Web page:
Why try to be so organized? Why be so thorough? Well, it’s because we have learned the profound truth of the old adage, “If you aim at nothing, you’re sure to hit it!” But if one is more purposeful, more thorough, and more invested in making his whole life a faithful stewardship for his King, there will be greater success, consistency, and joy in one’s spiritual disciplines.
Of course, before one can take effective aim at spiritual disciplines, he must be ready to diligently pursue them. The believer in Christ must truly want to become a disciple. He or she must have an authentic desire to grow, to be better equipped, to be more effective in their spiritual pilgrimage. There’s no use in planning disciplines if you’re not ready to live “all out” for God, if you’re not willing to be trained to win the race.
Are you going to hang on to encumbrances and entangling sins (Hebrews 12:1)? Then you’ll not be a true disciple. Are you hoping to just do enough to “get by”? Then you’re sure to drift backward rather than move forward. Are you insistent on bearing the name of “disciple” while refusing to bear the responsibility to sacrifice, to on the armor of God and serve as Christ’s warrior, to bravely serve the cause of the Spirit rather than the desires of your flesh? Then you will certainly remain as you are – a disciple in name only. You’ll not be a loyal ambassador whose future includes the gracious (and glorious) rewards the King desires to bestow on His faithful servants.
So, how does one get ready? Where does the inspiration come from to go deeper and further in one’s adventure with the Lord? The answer, of course, is the movement of the Holy Spirit in our lives as He enlightens, convicts, corrects, and draws us into the Word of God. That’s where our hearts will be quickened and our minds instructed regarding the “stuff” of spiritual disciplines. And the Spirit will do that drawing through many means -- in our Bible reading and study, the hearing of a sermon, the reading of a book, the testimony of another brother and sister, a heady success, a terrible failure, and so on. He is our Teacher Who opens to us the possibilities of growing in Christ. But inspiration might also come from the example of a mentor, or the godly counsel we receive in answer to a problem, or “how to” instruction to what we know is a need in our lives.
Oftentimes, it is a crisis that reveals our need for correction, for greater depth of purpose, for more intense effort. For instance, there’s nothing like a doctor’s x-ray showing a spot on one’s lung to create a motivation for the discipline to stop smoking! But, of course, it’s always best to be motivated to change our attitudes, priorities, and habits towards holy standards before a crisis requires it. So, let’s pay careful attention to being ready right now!
And being ready, let’s now take aim at spiritual disciplines. And aiming necessitates choosing your targets and zeroing in your scope. In other words, it’s time to make plans. The word translated as “plan” appears over 200 hundred times in Holy Scripture. God was a planner. Joseph and Moses and Joshua and Nehemiah and David and Daniel and Luke and Paul were planners. And Jesus’ disciples, including you and me, are instructed throughout the New Testament and Old to plan. Don’t beat the air. Don’t be double-minded. Count the cost. Invest in heaven’s treasures. Be wise as serpents. Don’t run aimlessly. And more.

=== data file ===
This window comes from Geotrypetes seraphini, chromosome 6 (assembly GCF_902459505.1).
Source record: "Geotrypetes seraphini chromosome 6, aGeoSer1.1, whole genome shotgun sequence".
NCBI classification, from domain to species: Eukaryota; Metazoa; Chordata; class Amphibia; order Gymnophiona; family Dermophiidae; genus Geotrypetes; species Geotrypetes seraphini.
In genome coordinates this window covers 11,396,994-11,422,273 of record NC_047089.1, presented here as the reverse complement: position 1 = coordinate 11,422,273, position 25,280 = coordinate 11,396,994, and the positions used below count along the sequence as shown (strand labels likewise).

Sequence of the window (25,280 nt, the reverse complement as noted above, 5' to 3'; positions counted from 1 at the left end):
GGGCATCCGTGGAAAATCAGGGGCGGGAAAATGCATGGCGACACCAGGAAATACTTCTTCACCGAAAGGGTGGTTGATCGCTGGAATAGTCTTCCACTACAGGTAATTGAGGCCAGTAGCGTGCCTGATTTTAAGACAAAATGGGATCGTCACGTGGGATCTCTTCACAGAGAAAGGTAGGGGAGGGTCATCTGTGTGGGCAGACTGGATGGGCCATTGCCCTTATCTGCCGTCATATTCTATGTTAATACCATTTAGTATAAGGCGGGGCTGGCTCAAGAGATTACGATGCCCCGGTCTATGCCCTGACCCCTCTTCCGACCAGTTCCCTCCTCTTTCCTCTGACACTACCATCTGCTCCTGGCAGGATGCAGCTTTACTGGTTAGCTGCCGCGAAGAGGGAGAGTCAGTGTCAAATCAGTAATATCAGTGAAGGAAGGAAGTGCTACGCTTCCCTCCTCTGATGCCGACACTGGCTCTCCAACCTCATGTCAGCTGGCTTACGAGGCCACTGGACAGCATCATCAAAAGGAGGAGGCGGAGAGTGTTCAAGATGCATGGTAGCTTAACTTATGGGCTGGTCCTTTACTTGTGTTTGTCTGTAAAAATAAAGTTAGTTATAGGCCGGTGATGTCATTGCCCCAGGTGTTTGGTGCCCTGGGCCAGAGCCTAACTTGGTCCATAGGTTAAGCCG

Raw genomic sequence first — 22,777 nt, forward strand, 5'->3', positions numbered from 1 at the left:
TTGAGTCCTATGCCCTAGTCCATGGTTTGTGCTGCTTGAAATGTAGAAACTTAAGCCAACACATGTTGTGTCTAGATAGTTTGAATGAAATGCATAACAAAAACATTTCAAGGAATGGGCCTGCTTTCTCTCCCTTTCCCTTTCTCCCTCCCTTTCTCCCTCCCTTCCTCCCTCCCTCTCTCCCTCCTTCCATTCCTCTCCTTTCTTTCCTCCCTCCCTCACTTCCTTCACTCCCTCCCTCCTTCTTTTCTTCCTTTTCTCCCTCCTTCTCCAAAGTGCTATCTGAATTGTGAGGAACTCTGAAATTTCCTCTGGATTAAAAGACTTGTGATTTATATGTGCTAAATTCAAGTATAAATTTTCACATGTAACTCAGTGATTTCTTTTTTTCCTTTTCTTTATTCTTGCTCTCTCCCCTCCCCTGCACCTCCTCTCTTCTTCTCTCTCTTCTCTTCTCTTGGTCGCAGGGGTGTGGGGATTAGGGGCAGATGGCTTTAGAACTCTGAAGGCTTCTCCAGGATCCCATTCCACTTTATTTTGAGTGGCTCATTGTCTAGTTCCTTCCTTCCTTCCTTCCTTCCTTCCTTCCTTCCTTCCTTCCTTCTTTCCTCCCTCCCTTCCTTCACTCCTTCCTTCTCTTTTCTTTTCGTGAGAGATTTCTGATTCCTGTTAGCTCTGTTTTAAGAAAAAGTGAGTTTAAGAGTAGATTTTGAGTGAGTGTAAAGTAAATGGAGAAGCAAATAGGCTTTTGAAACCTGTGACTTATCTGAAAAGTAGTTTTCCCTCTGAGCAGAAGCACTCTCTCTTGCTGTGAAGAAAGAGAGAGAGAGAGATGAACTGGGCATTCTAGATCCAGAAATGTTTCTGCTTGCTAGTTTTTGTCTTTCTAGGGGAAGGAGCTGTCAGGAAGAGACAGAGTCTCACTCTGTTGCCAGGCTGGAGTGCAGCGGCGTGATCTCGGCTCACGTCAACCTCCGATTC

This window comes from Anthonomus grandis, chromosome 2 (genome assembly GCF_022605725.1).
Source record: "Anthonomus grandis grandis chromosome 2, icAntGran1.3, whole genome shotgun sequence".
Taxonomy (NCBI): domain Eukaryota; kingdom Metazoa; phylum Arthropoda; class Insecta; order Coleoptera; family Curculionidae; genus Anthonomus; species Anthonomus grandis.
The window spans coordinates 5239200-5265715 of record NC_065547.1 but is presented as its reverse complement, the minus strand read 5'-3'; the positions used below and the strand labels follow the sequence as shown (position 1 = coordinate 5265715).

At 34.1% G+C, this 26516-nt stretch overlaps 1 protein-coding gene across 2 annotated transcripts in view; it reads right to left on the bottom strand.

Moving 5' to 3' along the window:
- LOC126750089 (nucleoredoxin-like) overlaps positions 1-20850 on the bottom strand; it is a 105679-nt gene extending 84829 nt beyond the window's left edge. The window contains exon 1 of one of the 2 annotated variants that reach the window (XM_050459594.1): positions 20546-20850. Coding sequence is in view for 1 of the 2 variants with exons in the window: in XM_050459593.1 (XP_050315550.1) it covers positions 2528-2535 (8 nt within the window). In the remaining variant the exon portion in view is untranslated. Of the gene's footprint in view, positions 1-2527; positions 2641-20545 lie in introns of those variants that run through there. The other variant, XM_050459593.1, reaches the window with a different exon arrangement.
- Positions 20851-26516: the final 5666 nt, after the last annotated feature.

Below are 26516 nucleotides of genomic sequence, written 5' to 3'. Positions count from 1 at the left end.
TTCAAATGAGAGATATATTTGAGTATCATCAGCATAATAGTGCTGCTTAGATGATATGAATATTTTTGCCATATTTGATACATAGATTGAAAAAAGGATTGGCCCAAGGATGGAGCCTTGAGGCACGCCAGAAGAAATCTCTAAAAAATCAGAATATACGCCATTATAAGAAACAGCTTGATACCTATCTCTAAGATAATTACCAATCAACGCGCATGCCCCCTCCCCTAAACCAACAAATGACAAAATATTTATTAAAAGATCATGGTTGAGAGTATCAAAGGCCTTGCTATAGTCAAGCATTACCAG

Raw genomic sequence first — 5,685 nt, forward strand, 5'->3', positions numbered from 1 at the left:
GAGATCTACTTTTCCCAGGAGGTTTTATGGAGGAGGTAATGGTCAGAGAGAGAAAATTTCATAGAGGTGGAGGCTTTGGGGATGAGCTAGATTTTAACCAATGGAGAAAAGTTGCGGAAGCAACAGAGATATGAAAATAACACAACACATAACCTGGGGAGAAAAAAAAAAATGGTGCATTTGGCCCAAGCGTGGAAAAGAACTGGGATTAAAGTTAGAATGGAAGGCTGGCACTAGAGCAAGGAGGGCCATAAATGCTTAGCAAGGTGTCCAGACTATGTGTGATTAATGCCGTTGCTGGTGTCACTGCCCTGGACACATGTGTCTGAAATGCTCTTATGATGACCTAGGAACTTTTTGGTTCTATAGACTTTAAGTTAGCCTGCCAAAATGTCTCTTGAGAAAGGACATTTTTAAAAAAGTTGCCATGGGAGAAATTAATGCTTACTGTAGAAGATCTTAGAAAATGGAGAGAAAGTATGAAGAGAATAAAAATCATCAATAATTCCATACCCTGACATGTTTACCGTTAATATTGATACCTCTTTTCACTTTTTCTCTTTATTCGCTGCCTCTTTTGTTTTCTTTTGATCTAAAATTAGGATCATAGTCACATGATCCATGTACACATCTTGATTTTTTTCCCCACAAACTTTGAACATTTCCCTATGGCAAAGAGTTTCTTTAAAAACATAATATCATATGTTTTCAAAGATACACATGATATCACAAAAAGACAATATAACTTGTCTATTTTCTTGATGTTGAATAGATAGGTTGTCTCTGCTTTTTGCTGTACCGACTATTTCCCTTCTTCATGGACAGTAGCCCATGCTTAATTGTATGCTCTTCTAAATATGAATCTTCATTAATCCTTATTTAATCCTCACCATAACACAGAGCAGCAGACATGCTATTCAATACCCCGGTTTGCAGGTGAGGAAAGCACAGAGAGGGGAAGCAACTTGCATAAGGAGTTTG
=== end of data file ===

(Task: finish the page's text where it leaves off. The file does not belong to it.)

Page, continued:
So as you consider the spiritual disciplines of Bible reading, giving, prayer, service, Bible study, thanksgiving, fasting and feasting, memorization, meditation, and so on, take careful aim by considering your options, talking to mentors and fellow pilgrims, bringing your needs before God in prayer, and then begin with a view to evaluate and adapt as you go. In all areas, planning produces.
Tuesday, September 20, 2022
Are spiritual disciplines really that important to a successful Christian life? Whatever your opinions might be on that question, I encourage you to check out the series I start here on Vital Signs Blog today. It will be the first of 8 in which I give a summary view of the adult Sunday School class I'm presenting on this topic. Of course, I'd love to have you in the class...but this is the next best thing.
Spiritual Disciplines – Session One: “The Why of Spiritual Disciplines”
1) Spiritual disciplines are not particularly popular with modern Christians. Some fear they represent a Pharisee-like attitude; that is, going through certain rules and rituals in order to earn God’s favor and perhaps also to show off their “holier than thou” status. Yet other Christians are uncomfortable with the topic because they fear the influence of Eastern mysticism, believing that talk of spiritual disciplines smacks too much of an esoteric, ascetic, even extrasensory path to encounter God.
However, both of these fears are a far cry from the biblical case for spiritual disciplines. Indeed, it’s the devil who wins (and we who lose) when we allow Satan’s lying propaganda to mislead us regarding those disciplines God clearly commands to believers. Indeed, as Baptist theologian Don Whitney puts it, “The spiritual disciplines are those practices found in Scripture that promote spiritual growth among believers…they are habits of devotion, habits of experimental Christianity.” He continues, “Although God will grant Christlikeness to us when Jesus returns, until then He intends us to grow towards it. We aren’t merely to wait for holiness, we’re to pursue it.”
2) Discipline according to my old dictionary is a) training that develops self-control, character, or orderliness b) treatment that corrects or tames. And words from the thesaurus connected to discipline include training, cultivation, self-control, prepare, instruct, and correct.
But what’s the real deal about spiritual disciplines? Well, as is apparent from the words themselves, discipline is simply the “stuff” of the true disciple. It is the convictions, attitudes and lifestyle of the faithful disciple of Jesus. Therefore, I sometimes describe spiritual disciplines as “Obedience: Purposefully and Consistently Applied.” They are the ongoing practices of one who is seriously pursuing the Christian adventure, the one who takes “the longer view” and is investing his time, talents, and treasure in the life to come.